'Who bringeth forth out of his treasure things new and old.' Matt. 13:25.
Advertising Manager of Frick Co.
Frick 'Eclipse' Traction Engine and 'Centennial' (1876) Model Metcalf Thresher Made at Quincy, Pa. Photo Taken in the Late 70's.
Frick Co. of Waynesboro, Pa. were one of the early pioneers in the building of the traction engine. In these early days they were called. 'Self-Propelled' engines. They were the only vehicles that would move them selves that the people knew anything about. What an event when the 'steamer' came to do our threshing.
Nearly all the early traction engines used the chain drive. It was a noisy and loose arrangement. It would stand more than the engine could pull going up hill but when going down it would frequently jump the sprockets. Then what could you do? Just keep her in the roadif.
The next model substituted a train of small gears mounted between two heavy iron bars, for the chain. These gears must have had a good deal of backlash, noise and wear also, and were later changed to the system of reduction gears which bridged the space with fewer parts. By 1885 these engines were highly perfected and gave remarkably good service.
The Metcalf thresher was built at Quincy, Pa. where George Frick at one time had his shop. It must have been a right good thresher for it was on the market for many years. Mr. J. T. Metcalf as a youth operated the Frick steam engine which had been built in 1856 and is now in the Ford Museum. The writer took a picture of Mr. Metcalf in Quincy, leaning against the wheel of one of the old traction engines. At that time his company was making small air compressors for gas station use.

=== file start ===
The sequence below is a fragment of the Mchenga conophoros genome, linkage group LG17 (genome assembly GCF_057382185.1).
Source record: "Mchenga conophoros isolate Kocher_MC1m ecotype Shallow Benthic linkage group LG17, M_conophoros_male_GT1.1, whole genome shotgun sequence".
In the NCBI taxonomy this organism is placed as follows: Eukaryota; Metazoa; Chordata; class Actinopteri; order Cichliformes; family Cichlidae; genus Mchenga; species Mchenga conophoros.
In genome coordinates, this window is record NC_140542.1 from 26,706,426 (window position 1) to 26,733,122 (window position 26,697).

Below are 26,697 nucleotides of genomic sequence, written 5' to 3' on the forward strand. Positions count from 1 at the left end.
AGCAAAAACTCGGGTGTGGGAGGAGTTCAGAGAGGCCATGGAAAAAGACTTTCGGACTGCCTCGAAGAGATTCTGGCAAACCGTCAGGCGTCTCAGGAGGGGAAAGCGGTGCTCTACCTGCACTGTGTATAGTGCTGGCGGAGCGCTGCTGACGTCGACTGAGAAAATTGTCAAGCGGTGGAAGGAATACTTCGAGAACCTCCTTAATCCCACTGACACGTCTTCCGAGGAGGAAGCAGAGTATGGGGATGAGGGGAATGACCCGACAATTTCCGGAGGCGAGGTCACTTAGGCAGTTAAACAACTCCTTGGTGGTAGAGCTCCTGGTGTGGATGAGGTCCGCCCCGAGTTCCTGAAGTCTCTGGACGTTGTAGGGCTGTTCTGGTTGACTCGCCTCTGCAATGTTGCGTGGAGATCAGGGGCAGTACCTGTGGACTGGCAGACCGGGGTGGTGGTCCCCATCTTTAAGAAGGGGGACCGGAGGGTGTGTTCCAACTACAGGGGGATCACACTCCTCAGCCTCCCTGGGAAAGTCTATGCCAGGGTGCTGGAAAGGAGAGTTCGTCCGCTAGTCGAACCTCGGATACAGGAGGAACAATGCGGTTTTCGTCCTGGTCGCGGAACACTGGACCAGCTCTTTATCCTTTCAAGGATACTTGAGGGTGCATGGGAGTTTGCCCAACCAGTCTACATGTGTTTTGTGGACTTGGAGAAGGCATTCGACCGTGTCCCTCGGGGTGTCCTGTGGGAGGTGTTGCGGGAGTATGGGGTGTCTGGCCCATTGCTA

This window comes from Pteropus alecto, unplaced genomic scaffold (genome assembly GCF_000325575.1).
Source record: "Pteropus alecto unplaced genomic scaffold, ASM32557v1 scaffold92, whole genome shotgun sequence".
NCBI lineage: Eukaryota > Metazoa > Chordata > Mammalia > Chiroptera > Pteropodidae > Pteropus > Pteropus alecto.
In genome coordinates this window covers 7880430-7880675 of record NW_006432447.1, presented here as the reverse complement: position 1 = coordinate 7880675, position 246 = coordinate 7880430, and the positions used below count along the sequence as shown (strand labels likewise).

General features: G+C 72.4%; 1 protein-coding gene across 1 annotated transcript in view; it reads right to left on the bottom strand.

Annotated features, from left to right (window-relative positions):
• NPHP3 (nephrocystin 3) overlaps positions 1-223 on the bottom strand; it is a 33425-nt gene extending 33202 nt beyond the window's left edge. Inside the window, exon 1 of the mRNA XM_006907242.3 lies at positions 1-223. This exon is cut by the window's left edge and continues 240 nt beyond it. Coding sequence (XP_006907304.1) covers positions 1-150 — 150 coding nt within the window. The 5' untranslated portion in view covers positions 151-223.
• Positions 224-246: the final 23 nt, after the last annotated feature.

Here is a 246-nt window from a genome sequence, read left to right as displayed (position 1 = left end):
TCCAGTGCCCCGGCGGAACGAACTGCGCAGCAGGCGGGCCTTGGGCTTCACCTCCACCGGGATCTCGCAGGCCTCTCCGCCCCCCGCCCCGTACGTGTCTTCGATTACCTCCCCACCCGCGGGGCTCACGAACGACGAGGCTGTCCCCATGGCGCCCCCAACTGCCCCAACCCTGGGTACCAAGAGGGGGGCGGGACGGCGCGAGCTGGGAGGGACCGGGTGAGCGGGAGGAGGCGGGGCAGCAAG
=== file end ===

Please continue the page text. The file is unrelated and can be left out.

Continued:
Canton, Ohio Farm Agent, Stark County, Ohio 306 Bellflower Ave., N. W.
You ask for my impressions of new things which may be expected in farm machinery when it begins rolling off the assembly lines again. I am not competent to make many assertions of what is to come and so you will understand that ideas of new developments I mention have been gleaned from advertisements of equipment manufacturers during the past twelve months.
'WHAT'S NEW IN FARM MACHINERY' includes power lifts and controls, quick and easy attachment, standardization of hitch and power-take-off, and tractors and power implements adapted to the so - called two - horse farm.
Control of equipment by automatic units powered by the tractor engine is probably outstanding of all newer developments that are on the way. It is hydraulic, called 'power control', 'touch control', 'finger tip control'. The automatic units, known as 'slaves' are manipulated by levers sometimes so small that in some machines the weight of a finger 'bids' the slave to raise or lower the implement, regulate the depth of penetration of plows and tillage tools and to move them to one side and another.